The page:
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Ex-football player says rape dismissal is end of 'nightmare'

May 25, 2012 |  6:05 am

Former Long Beach high school football star Brian Banks, flanked by his parents Jonathan Banks, left, and Leomia Myers, right,

A former Long Beach high school football player whose rape conviction was overturned Thursday -- after he spent years in prison -- described it as the end of a "nightmare."

"It's been a struggle, it's been a nightmare," Banks said later. "It's more than I can describe, the things that I've been through."

Banks, 26, bowed his head and trembled, his eyes flooding with tears. His girlfriend, Pamela Soladar, yelped with joy. They made their way to each other and embraced, Banks too overwhelmed to speak.

“You made it,” she whispered to him.

It had been a long, maddening journey.

In the summer of 2002, Banks was considered a top college football prospect. A 6-foot-4, 225-pound middle linebacker at Long Beach Poly High, Banks had been courted by USC, UCLA and other football powerhouses.

He was attending summer school, and asked his teacher to leave class so he could make a phone call, according to court papers. Then Banks, a senior, ran into Wanetta Gibson, a sophomore.

Banks said they fooled around, but that their sexual contact was consensual. His mother, Leomia Myers, believed him, and said she sold her condo and her car to pay for his defense.

“I knew I didn’t raise my son to do something so horrendous,” she said.

Gibson’s version shifted over the years. She could not be reached Thursday for comment.

Initially, court papers show, she told a classmate, in a note rife with misspellings: “he picked me up and put me in the elevator and he took me down stairs and he pulled my pants down and he rapped me and he didn’t have an condom on and I was a virgin now Im not.” Gibson later told authorities a similar, more detailed story.

But when she testified during Banks’ preliminary hearing, Gibson faced the rigorous questioning typical in sexual assault cases. She changed some details and added others, Banks’ attorneys alleged in court documents.

Banks had a choice: He could take the he said-she said case to trial and, if convicted, risk being sentenced to 41 years to life in prison. Or, as his lawyer advised, he could accept a plea deal.

Banks pleaded no contest to one count of forcible rape, spent five years in prison and, upon his release, was forced to register as a sex offender and wear an electronic monitoring bracelet. At one point, he begged the California Innocence Project in San Diego for help, but he was told that without new evidence, there was nothing its attorneys could do.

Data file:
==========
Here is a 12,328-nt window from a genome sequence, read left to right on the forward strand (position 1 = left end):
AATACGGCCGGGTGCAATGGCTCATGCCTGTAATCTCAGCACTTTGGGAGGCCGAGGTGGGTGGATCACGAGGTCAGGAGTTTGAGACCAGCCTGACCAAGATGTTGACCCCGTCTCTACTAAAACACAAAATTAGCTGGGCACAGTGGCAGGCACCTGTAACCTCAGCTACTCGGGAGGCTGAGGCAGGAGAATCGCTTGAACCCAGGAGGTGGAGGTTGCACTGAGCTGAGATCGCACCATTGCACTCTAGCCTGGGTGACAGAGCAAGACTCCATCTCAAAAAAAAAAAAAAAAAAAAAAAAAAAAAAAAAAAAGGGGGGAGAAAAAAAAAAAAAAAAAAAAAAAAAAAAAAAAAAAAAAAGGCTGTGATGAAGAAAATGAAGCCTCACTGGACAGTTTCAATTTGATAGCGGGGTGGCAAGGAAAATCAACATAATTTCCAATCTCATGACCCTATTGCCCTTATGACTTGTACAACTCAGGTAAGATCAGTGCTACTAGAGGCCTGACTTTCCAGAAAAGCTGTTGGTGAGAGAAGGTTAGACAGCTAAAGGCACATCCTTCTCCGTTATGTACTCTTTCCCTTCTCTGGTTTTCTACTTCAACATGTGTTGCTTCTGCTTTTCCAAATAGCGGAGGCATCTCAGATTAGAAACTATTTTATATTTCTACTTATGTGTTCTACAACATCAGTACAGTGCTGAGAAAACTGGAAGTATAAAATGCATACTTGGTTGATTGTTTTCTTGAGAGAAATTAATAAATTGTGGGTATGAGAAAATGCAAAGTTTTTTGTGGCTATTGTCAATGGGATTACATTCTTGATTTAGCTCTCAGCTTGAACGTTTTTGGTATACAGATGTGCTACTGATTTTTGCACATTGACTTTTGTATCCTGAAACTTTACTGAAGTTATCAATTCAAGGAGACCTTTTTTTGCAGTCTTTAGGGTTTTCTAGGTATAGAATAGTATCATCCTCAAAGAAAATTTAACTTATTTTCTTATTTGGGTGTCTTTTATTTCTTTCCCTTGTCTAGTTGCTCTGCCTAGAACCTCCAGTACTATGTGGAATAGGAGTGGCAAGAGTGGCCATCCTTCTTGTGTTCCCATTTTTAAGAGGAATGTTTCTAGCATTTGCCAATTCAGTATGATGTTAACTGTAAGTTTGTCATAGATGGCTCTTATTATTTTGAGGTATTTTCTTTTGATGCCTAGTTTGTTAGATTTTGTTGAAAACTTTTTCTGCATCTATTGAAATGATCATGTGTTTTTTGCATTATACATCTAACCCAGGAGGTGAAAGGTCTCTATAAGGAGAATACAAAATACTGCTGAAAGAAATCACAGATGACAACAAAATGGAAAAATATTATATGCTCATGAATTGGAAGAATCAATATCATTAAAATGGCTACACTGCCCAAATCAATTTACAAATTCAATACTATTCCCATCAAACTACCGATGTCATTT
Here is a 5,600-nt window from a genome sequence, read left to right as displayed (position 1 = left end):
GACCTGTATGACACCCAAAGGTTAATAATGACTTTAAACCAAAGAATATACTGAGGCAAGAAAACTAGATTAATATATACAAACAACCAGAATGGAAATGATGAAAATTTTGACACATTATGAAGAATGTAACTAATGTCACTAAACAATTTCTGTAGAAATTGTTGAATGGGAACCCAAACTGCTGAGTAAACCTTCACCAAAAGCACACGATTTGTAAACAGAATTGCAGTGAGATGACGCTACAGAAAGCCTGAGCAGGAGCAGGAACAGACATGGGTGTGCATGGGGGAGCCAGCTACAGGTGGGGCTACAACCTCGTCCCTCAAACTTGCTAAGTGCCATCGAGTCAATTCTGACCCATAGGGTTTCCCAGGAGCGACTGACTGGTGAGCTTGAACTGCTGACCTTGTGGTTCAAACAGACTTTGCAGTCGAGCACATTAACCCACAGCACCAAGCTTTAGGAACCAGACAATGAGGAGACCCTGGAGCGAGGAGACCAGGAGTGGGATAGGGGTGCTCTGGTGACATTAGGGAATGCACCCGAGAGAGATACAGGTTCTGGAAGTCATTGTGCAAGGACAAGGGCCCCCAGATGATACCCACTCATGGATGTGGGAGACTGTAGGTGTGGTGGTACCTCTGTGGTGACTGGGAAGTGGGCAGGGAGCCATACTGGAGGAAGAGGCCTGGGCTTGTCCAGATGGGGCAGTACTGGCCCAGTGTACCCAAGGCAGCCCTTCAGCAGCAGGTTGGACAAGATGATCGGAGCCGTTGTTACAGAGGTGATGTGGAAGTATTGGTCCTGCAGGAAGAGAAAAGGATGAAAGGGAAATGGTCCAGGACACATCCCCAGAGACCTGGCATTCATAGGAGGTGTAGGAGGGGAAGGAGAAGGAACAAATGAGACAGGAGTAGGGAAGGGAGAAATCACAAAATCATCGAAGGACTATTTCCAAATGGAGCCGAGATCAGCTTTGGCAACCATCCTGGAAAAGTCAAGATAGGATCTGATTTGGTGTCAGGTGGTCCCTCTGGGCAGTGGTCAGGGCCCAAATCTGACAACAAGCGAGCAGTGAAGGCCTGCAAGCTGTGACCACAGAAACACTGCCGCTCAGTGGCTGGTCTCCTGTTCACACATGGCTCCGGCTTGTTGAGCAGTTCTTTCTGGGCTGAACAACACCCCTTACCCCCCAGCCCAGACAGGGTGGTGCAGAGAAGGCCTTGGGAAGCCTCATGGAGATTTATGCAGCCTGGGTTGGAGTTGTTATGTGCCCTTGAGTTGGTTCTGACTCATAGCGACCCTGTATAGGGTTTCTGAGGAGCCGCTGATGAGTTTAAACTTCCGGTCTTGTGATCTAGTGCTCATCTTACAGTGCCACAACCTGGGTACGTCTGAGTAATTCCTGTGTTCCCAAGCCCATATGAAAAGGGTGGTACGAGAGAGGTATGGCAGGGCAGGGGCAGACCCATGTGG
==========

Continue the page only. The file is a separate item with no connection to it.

Meanwhile Gibson and her family filed a lawsuit against Long Beach schools. They settled the case for $1.5 million. Gibson’s mother, Wanda Rhodes, could not be reached Thursday for comment.

Gibson contacted Banks on Facebook last year.

When Banks heard from her, he recalled, “I stopped what I was doing and got down on my knees and prayed to God to help me play my cards right.”

According to Banks and his private investigator, Gibson refused to tell prosecutors that she’d lied, lest she have to return the money she and her family had won in court. She also said she feared it would affect her relationship with her children, Banks’ attorney alleged in court papers said.

But her taped admission was enough to interest the Innocence Project attorneys, who said they had never before taken the case of someone already released from prison. When they reexamined Banks’ case, said Innocence Project attorney Justin Brooks, investigators also found other evidence to back up his claims.

After the alleged rape, no male DNA had been detected on Gibson’s underwear, court papers said. Also, the classmate Gibson first told about the alleged attack -- via the note -- said Gibson later admitted to making up the story so her mom wouldn’t find out she was sexually active, attorneys said.

More recently, Gibson has backed off her recantation, Brooks said. Nevertheless, when presented with the Innocence Project’s findings, L.A. County prosecutors agreed the case should be thrown out.

“It’s not our job to maintain a conviction at any cost,” said Deputy Dist. Atty. Brentford Ferreira. “It’s our job to do justice.” He said prosecutors had no plans to file charges against Gibson for making false accusations, saying it would be a difficult case to prove.

As for Banks, he walked out of Thursday’s hearing as if in a daze, his eyes red, his face frozen in disbelief. Someone handed him a black hooded sweatshirt with the word "innocent" in bold white letters.

He led a parade of supporters and media outside the Long Beach courthouse where he shared his hopes for restarting his football career. At one point, he grabbed his attorney’s hand and raised both their arms into the air, the pose of an athlete who has just clinched victory.

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-- Ashley Powers in Long Beach

Photo: Former Long Beach high school football star Brian Banks, flanked by his parents Jonathan Banks and Leomia Myers. Credit: Bob Chamberlin / Los Angeles Times

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